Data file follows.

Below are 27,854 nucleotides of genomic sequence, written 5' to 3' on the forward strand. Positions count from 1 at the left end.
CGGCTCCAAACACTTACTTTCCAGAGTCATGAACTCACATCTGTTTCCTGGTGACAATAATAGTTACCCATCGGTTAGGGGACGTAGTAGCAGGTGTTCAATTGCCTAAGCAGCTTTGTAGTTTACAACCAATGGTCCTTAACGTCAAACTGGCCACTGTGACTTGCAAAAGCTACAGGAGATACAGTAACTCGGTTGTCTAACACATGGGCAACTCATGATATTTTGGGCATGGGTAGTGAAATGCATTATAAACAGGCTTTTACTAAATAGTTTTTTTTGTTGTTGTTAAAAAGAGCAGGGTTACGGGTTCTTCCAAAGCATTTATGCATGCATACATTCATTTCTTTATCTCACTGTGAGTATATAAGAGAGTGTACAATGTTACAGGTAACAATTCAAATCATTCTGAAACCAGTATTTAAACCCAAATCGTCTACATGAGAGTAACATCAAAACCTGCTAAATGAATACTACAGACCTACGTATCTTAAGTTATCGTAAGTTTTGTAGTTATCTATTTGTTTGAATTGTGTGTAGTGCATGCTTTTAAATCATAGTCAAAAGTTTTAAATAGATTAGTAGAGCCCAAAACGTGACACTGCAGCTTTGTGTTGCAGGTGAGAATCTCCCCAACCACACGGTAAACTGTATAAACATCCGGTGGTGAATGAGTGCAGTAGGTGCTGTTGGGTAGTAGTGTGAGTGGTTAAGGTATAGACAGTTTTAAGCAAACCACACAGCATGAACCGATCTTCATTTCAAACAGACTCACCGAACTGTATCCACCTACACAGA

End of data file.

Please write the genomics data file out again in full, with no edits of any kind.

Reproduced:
Below are 27,854 nucleotides of genomic sequence, written 5' to 3' on the forward strand. Positions count from 1 at the left end.
CGGCTCCAAACACTTACTTTCCAGAGTCATGAACTCACATCTGTTTCCTGGTGACAATAATAGTTACCCATCGGTTAGGGGACGTAGTAGCAGGTGTTCAATTGCCTAAGCAGCTTTGTAGTTTACAACCAATGGTCCTTAACGTCAAACTGGCCACTGTGACTTGCAAAAGCTACAGGAGATACAGTAACTCGGTTGTCTAACACATGGGCAACTCATGATATTTTGGGCATGGGTAGTGAAATGCATTATAAACAGGCTTTTACTAAATAGTTTTTTTTGTTGTTGTTAAAAAGAGCAGGGTTACGGGTTCTTCCAAAGCATTTATGCATGCATACATTCATTTCTTTATCTCACTGTGAGTATATAAGAGAGTGTACAATGTTACAGGTAACAATTCAAATCATTCTGAAACCAGTATTTAAACCCAAATCGTCTACATGAGAGTAACATCAAAACCTGCTAAATGAATACTACAGACCTACGTATCTTAAGTTATCGTAAGTTTTGTAGTTATCTATTTGTTTGAATTGTGTGTAGTGCATGCTTTTAAATCATAGTCAAAAGTTTTAAATAGATTAGTAGAGCCCAAAACGTGACACTGCAGCTTTGTGTTGCAGGTGAGAATCTCCCCAACCACACGGTAAACTGTATAAACATCCGGTGGTGAATGAGTGCAGTAGGTGCTGTTGGGTAGTAGTGTGAGTGGTTAAGGTATAGACAGTTTTAAGCAAACCACACAGCATGAACCGATCTTCATTTCAAACAGACTCACCGAACTGTATCCACCTACACAGA